At least twice a month my husband and I have a date night. Yes, he calls me and asks me out for dinner or whatever I’d like to go and do. Our date nights are an important part of the success of our marriage so far. I’ve noticed on recent outings a phenomenon that seems to be growing. The restaurants we frequent all have television screens posted around or other screens with promotional messaging for the restaurant. One restaurant even had a television in the ladies room. Really, is all this necessary? Is there no place (within the dating budget) outside my home dining room we can escape for a lovely meal and some good conversation? Once when we were traveling there was a screen with a scrolling commercial on a gas pump!
I’m not convinced our attention deficit problem comes from video games. It comes from our constant barrage of messaging and tele-entertainment. We have phones, tablets, computers, tv’s all screaming at us. We come into the house and we turn on a television. Consider this exercise, eliminate half of your screen exposure for one day or one week (that’s after you finish this post and perhaps choose to follow my blog). The second thing I would challenge you to do is spend at least 10 minutes a day focusing on something positive, watching your children playing, watching a sunset, reading a devotion; or just be still and listen to the silence. Perhaps have a face to face conversation (in the flesh, not FaceTime) with someone.
How will this exercise change you? I say exercise, because for some, this will hurt. You’re going to feel it. After the initial twitching stops and you look around, I would imagine you will see things more clearly than HD can ever deliver. There is a freedom to letting go of trying to keep up with what the world is shoving at you and taking control of what you watch or listen to.
Don’t disconnect from your family or your responsibilities. But let go of uninvited intrusions and see what happens.
So you know I feel strongly about giving Thanksgiving its due honor. I do. Our lives can get so cluttered that we don’t slow down often enough to give thanks. In protecting this 24-hour vigil of gratefulness, typically I don’t listen to Christmas music until after Thanksgiving. Let’s face it, Christmas music the day after Halloween is a plot by retailers to get us shopping early and often (just ask Lucy from the Peanuts).
Well, this year I caved. The second week of November I was flipping radio stations and there was one of my favorites was playing, “What Child is This?” – such a wonderful melodic song describing the gentleness of our Savior. I was drawn in and then I was hooked. So many of the Christmas songs are as praiseful as many of the worship songs we sing in Church.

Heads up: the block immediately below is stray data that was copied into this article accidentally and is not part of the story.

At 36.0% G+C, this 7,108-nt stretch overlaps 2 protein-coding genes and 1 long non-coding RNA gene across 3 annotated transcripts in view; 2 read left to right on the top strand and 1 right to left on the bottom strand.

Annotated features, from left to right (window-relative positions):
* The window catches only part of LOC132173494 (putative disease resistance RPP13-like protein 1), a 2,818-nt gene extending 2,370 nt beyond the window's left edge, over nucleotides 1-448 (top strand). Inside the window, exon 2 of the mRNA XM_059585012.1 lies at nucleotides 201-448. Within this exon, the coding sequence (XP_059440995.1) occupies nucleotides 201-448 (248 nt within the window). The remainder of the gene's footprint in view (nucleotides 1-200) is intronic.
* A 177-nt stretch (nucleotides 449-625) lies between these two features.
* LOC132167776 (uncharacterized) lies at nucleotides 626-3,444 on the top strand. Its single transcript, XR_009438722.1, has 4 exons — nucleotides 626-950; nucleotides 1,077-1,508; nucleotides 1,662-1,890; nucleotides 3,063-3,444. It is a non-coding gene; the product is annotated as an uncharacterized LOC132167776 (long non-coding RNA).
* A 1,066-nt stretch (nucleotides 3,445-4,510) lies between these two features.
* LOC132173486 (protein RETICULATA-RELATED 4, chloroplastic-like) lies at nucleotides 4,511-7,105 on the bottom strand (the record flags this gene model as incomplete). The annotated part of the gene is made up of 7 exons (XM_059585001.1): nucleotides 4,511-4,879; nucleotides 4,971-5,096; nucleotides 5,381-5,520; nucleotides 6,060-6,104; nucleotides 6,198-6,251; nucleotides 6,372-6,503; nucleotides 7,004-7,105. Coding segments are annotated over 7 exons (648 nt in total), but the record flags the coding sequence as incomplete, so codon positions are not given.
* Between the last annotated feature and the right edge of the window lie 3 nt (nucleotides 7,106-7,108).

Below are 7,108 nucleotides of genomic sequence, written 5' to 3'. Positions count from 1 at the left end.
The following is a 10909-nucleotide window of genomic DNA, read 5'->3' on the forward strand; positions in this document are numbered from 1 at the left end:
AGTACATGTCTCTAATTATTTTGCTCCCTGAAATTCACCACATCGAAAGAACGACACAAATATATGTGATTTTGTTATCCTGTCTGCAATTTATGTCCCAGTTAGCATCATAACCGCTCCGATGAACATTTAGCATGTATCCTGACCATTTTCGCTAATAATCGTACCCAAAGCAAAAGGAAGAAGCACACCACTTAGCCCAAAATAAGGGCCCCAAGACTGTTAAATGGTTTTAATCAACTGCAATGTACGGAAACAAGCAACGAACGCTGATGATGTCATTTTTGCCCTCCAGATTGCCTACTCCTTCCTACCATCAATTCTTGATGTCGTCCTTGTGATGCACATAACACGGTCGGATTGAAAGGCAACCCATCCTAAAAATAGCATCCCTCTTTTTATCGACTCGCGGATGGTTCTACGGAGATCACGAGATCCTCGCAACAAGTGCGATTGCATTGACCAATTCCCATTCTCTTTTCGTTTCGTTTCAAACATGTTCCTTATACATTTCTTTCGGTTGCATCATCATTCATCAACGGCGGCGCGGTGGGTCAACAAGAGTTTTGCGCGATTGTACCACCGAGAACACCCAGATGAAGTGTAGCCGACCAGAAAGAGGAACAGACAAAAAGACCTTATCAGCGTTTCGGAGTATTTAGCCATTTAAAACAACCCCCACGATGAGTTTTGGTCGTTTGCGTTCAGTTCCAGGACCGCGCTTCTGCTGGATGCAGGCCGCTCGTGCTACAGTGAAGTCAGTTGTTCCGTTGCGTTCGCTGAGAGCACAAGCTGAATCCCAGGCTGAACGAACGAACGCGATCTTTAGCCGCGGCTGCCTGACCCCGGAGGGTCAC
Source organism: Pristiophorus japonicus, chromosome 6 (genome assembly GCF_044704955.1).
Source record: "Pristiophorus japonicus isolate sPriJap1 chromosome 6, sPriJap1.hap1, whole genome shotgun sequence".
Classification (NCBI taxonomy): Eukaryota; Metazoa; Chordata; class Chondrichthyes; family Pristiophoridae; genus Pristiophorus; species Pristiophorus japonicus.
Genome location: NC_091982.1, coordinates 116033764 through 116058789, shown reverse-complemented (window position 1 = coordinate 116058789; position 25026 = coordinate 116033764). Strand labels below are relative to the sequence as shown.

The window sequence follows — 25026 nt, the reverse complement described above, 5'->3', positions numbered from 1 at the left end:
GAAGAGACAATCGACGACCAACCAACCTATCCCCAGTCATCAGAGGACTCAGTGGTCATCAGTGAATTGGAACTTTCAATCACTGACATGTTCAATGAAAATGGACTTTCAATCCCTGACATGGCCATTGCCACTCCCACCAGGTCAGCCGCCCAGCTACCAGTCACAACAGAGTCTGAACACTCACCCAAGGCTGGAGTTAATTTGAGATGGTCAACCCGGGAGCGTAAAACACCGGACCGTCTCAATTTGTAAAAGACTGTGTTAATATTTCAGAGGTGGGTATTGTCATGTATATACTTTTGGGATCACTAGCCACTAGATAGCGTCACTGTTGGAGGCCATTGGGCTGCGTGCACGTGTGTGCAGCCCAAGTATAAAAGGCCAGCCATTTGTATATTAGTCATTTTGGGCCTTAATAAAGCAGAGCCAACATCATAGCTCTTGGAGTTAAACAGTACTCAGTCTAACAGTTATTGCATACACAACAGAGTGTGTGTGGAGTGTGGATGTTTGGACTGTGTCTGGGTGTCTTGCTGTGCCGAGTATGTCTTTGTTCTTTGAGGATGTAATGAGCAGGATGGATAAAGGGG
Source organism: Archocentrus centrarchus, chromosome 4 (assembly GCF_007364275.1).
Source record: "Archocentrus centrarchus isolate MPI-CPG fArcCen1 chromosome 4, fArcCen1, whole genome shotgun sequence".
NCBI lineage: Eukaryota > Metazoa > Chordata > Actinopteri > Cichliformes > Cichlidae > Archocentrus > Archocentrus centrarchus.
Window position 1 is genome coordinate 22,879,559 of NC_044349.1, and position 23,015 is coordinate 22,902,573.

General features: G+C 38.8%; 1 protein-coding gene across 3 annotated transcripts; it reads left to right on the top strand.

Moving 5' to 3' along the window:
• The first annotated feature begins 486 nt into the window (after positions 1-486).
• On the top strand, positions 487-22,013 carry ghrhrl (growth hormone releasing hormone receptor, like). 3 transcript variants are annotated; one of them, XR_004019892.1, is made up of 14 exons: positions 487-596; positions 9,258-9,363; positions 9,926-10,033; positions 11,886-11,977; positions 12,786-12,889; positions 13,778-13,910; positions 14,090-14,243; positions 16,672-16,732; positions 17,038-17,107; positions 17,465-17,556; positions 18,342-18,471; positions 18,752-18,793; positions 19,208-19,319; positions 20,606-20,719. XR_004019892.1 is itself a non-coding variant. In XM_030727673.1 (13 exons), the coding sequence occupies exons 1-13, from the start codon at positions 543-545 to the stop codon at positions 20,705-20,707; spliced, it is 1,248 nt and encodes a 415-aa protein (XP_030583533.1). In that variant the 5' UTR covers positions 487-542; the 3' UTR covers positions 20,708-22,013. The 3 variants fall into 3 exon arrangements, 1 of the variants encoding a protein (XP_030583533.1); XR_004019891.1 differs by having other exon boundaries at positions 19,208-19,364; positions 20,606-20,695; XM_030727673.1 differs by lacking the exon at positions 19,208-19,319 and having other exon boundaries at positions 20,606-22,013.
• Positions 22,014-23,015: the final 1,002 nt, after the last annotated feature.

Sunday in church we had a guest worship leader, Michael O’Brien, an outstanding pianist and man of God. The pre-Thanksgiving Christmas music listening slope steepened when I found out that his Christ-mas CD was available. UUUGGGHHH. Let’s face it, I didn’t have a chance, there was no going back. The CD is great, and full of Christ-centered music that celebrates His arrival. Check out all of Michael’s music at www.michaelo.org (free shipping).
True confessions, my iphone, ipod and ipad are now fully loaded with Christmas music. You will find me in traffic (when alone in my car) singing at the top of my lungs as if I’m right there with the likes of Margaret Cloud while she sings one of my other favorites, “Oh Holy Night” or with Whitney Houston singing “Little Drummer Boy.” Ok, full confession is that when I’m alone cleaning (or cooking) it’s the whole singing and dancing thing.
In the spirit of Thanksgiving, be grateful for the joy that music brings and the transformational message of Christmas.
All the best,
P.S. — The Christmas movies stay in the box until the 29th! I think. I’m going to try…
You would hate to think that what I’m about to share is unusual; but in this day it is. The Saint James Art Show is a great place to people watch or at least notice a variety of people types. Unlike walking down the streets of the city or through the mall, I noticed a phenomenon that swept the show. No one was distracted from the art checking their phones…
Show attenders were enjoying a sunny eighty degree October day by taking in the sites of the art show. It was wonderful. No one almost ran into me while checking a text. There were no crazy ring tones binging and singing. There was a buzz of conversation and a periodic squeal of friends uniting among crowded isles.
Art viewers were completely in the moment and engaged; how refreshing. People’s faces were alive and curiously looking at the art mediums.
Sometimes it’s wonderful to just unplug – disconnect. As long as a cell phone, ipad or computer is on or at hand, we are ON – distracted.
Find the opportunity to unplug for a while. At first you may feel like you are walking around naked, but I promise before long the peace that transcends understanding will encompass your soul.
Do you dare unplug? Go ahead put the technology down and walk away and experience something new.